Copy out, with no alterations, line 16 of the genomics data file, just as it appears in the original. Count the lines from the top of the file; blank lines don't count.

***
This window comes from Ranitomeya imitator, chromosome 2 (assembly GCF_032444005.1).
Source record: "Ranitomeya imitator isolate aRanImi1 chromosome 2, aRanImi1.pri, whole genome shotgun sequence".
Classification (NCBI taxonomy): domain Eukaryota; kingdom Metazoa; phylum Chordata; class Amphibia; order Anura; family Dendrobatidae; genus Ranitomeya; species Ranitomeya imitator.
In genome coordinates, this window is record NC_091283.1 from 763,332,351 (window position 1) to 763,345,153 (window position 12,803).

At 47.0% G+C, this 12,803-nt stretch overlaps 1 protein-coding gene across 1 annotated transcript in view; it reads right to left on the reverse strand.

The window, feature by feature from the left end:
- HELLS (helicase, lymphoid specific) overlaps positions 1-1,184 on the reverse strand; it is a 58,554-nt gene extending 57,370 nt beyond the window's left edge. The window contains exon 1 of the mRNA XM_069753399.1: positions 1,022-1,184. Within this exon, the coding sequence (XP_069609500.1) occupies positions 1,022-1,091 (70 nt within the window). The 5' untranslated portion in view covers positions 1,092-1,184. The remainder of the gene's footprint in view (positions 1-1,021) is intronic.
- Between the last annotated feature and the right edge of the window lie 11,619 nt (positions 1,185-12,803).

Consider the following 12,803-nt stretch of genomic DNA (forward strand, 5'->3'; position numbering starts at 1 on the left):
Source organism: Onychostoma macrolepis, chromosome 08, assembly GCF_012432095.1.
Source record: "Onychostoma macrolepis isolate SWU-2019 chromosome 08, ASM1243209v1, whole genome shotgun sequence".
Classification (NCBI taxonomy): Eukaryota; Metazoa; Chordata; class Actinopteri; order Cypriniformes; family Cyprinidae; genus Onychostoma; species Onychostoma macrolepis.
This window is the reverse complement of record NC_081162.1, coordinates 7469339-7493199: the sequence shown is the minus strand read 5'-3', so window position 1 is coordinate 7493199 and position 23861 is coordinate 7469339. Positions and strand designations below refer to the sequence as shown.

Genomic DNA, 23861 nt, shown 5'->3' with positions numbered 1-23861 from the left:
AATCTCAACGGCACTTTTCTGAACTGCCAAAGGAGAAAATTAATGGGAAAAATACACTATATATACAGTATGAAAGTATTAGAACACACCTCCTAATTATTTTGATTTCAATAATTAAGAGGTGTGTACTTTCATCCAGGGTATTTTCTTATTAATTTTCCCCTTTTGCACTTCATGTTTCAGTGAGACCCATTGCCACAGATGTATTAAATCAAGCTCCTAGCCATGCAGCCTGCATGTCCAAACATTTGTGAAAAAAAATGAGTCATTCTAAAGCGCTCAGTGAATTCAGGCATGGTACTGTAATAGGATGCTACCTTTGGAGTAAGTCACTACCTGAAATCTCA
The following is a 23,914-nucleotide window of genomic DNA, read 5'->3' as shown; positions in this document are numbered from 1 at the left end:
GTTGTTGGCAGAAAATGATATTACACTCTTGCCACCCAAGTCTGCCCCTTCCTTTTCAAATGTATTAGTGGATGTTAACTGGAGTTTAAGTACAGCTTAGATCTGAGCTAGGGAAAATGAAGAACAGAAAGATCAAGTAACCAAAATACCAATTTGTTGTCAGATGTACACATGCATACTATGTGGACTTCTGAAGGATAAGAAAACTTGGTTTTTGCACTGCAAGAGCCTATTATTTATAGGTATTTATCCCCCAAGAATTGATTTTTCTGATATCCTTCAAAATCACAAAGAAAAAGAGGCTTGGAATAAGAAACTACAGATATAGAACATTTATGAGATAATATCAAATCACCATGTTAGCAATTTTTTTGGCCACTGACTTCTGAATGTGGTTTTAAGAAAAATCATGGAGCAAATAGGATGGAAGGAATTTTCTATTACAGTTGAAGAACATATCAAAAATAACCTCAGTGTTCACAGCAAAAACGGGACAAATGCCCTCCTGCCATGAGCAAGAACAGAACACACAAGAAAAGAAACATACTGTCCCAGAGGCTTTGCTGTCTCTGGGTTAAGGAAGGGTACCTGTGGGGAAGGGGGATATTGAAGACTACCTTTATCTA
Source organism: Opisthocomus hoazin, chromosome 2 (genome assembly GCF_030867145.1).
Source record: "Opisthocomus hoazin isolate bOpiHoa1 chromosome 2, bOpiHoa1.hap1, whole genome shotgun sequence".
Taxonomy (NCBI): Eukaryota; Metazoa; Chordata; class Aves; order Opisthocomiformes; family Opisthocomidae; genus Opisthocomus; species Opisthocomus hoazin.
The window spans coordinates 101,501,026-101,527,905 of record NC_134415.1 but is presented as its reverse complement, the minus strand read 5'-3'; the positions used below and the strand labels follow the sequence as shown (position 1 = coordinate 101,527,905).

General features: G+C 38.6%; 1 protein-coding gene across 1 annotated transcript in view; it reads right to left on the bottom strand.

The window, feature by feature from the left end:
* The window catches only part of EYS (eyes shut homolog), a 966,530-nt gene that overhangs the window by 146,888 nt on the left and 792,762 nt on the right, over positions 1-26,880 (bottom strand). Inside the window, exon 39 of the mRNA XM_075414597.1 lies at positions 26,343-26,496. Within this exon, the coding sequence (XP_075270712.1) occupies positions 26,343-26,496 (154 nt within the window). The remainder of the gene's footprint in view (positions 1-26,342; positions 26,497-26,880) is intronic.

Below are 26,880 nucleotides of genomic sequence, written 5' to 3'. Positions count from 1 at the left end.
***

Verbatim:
The following is a 23,914-nucleotide window of genomic DNA, read 5'->3' as shown; positions in this document are numbered from 1 at the left end: